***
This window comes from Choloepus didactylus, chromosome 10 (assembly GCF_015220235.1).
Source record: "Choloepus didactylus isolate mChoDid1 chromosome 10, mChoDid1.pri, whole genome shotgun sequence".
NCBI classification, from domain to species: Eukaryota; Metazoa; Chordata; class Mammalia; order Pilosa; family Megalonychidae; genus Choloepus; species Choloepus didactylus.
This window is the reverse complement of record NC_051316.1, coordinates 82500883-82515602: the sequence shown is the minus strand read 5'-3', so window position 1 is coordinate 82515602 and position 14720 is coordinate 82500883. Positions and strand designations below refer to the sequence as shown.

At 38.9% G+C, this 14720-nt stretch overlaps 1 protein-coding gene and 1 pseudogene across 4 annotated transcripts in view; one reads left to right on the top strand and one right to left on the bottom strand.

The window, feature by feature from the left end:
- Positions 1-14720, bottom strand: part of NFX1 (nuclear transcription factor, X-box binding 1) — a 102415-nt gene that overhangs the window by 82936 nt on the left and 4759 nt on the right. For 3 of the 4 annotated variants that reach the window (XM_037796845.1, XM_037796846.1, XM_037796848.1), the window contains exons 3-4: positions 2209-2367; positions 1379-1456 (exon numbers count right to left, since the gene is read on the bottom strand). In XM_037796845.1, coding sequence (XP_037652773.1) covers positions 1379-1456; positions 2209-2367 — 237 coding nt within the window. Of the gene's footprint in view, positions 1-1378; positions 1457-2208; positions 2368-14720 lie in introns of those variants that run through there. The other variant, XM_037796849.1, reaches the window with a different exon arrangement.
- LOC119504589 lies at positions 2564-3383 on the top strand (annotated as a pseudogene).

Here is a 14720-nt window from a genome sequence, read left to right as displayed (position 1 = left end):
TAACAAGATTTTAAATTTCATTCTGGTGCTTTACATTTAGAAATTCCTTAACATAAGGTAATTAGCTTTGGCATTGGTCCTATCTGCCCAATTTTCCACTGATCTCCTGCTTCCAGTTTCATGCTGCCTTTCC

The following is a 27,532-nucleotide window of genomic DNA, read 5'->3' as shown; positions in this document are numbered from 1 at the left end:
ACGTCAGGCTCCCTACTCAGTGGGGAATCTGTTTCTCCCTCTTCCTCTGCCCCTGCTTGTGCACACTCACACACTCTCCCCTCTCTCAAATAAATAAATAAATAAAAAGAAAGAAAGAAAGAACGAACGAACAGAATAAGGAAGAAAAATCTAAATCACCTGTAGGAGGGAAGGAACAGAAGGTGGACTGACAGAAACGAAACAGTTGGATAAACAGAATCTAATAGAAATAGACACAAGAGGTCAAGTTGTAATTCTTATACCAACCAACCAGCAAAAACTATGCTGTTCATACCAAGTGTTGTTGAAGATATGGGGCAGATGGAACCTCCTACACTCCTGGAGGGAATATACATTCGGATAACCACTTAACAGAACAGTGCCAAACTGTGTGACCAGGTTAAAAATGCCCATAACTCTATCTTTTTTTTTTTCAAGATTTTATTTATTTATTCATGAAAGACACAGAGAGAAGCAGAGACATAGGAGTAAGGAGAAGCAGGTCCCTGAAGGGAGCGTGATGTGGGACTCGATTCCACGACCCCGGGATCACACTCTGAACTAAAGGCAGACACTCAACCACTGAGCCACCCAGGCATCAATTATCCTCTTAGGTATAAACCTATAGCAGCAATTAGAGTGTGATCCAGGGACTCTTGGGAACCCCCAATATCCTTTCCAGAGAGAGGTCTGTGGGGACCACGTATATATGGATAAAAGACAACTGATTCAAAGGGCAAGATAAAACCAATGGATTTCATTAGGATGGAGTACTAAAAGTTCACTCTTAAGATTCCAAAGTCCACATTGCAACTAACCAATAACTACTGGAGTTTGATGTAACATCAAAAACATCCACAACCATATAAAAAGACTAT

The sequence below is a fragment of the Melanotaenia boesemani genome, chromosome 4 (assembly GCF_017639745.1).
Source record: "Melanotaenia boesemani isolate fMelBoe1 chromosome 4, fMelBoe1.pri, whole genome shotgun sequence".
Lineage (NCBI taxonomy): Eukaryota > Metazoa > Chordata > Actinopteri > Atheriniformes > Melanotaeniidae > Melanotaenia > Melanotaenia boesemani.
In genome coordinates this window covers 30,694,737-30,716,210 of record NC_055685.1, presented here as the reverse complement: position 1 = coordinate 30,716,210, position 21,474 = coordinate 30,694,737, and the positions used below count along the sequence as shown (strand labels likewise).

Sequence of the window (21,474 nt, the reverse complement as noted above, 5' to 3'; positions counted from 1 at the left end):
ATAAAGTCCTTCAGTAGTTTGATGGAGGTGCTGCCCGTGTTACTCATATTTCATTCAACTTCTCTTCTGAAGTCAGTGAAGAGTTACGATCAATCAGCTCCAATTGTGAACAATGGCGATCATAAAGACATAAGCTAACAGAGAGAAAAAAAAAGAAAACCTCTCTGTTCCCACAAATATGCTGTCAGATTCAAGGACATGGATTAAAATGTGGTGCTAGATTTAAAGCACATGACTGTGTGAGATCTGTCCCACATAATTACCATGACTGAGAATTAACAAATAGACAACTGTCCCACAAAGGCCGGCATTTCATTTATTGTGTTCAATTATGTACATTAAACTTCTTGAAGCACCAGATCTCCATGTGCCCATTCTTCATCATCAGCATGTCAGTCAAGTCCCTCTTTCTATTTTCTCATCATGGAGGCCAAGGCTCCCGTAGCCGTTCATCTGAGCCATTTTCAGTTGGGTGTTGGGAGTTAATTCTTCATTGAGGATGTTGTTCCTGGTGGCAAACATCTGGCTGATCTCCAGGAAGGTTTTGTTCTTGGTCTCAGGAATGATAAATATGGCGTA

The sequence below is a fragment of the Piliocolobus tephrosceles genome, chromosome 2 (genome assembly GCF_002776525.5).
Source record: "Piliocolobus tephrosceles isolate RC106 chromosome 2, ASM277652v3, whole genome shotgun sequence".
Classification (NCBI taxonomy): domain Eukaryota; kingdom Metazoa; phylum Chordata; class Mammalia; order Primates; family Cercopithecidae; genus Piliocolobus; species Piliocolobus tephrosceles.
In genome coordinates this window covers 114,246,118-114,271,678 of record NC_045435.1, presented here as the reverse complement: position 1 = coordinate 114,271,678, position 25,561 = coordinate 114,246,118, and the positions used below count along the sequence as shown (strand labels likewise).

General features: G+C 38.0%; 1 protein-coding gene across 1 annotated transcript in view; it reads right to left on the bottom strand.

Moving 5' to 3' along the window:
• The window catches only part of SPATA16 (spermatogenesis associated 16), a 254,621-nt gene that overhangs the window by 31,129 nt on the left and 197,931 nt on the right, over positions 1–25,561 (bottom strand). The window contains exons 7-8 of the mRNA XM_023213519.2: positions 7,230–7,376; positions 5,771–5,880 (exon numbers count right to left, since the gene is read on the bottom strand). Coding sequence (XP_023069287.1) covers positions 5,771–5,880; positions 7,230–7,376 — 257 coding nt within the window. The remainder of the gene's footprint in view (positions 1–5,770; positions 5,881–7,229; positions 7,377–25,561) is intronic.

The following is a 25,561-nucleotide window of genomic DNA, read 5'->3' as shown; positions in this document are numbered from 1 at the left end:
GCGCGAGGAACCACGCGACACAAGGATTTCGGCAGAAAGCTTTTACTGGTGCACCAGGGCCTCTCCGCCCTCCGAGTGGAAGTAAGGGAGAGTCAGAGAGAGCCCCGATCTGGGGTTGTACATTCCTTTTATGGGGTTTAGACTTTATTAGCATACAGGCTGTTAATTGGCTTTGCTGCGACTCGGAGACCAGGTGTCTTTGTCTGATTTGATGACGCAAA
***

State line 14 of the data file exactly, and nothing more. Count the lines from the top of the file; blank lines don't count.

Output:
Source record: "Melanotaenia boesemani isolate fMelBoe1 chromosome 4, fMelBoe1.pri, whole genome shotgun sequence".